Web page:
52 Pages of Chemicals Used to Treat Meat, Poultry, and Egg Products

We don’t call this publication “GoodFood World” for no reason; we believe everyone should have access to good, nutritious, safe food.

It turns out that the way the food industry processes our food is becoming more and more problematic.

Carlos Monteiro, Centre for Epidemiological Studies in Health and Nutrition University of São Paulo, Brazil, has written a commentary on ultra-processing titled Processing. The good, the bad, and the toxic, which appeared in the journal World Nutrition (October 2011). In it he says:

It follows that meaningful discussion of the impact of food processing on human health and well-being needs to make distinctions between different types of processing. Here, as a first attempt, I suggest that all specific forms of processing can be classified into three groups.

First are processes that can be called good. Most of these modify whole foods in minimal ways and do not alter its basic nature. They may directly or indirectly enhance nutritional quality, or else be practically neutral in their effects.

Second are processes that can be identified as bad. These substantially degrade foods, or produce substantially degraded ingredients, or else – singly or in combination – are used as further degradation in the manufacture of ultra-processed products. This is most significant when such foods, ingredients or products are staples or commonly consumed.

The third class of process is those identified here as toxic. No food process is in itself poisonous, as is strychnine, say, or as is food contaminated with powerfully pathogenic micro-organisms; and if it was, and identified as such, it would be prohibited. Toxic processes defined as such here, are either carcinogenic, or harmful and addictive, or else identified as intensely pathogenic. In my view all toxic processes should be subjected to statutory regulation, and in one case in particular – hydrogenation – should be prohibited.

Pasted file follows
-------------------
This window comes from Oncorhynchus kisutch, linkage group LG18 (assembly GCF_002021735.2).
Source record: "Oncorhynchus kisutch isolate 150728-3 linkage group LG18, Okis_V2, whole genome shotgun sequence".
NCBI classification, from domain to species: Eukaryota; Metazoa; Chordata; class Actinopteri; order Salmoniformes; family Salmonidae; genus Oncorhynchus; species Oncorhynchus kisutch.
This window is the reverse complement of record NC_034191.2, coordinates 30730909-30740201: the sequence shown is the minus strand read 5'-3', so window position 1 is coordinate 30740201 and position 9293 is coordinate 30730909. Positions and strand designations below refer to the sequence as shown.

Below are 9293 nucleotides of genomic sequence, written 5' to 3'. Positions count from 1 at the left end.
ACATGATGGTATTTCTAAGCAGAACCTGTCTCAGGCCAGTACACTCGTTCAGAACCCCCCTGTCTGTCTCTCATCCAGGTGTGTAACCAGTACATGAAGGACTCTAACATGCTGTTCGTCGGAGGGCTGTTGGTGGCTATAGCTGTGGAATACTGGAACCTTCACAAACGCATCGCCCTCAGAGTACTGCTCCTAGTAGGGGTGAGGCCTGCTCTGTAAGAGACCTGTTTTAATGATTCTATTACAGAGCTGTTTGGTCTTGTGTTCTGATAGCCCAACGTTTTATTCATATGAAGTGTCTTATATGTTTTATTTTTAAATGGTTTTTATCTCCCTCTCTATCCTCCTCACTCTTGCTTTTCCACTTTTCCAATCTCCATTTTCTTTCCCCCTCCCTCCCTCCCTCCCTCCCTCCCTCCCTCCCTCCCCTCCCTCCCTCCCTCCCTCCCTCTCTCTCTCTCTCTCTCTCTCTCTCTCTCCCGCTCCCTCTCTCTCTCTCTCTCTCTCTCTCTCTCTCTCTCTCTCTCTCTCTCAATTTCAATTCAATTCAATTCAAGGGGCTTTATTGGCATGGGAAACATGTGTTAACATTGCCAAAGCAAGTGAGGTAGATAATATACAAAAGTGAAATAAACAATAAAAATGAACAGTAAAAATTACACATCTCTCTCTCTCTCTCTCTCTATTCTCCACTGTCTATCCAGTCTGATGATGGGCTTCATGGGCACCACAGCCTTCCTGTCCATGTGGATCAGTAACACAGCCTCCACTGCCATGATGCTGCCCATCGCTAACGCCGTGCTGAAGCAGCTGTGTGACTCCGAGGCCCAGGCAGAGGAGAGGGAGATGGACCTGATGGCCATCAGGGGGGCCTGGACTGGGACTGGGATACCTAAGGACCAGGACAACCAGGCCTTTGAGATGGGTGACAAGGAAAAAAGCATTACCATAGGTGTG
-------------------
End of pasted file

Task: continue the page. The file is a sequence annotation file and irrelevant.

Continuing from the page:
Fellow food journalist Helena Bottemiller of Food Safety News found a USDA list of chemicals that can be used – mostly without labeling – to treat meat, poultry and egg products. You thought ammoniated “pink slime” was revolting; here is the list of “SAFE AND SUITABLE INGREDIENTS” according to the Food Safety and Inspection Service.

Some of the ingredients listed are common items found in most kitchens, such as sodium chloride (salt), sodium bicarbonate (baking soda), and dilute acetic acid (vinegar), but some of those listed come directly from a chemistry lab. NOT the sort of thing I want in – or on – my food!

What to do? Simple…

Know the source of your food; eat whole, minimally processed, and organic; and you’ll avoid pretty much the whole list. I would have said “buy whole cuts of meat,” but the recent revelation of “blood glue” makes even those suspect.

And if you can grow some of your own in a pot, a box, or a garden, more the better!

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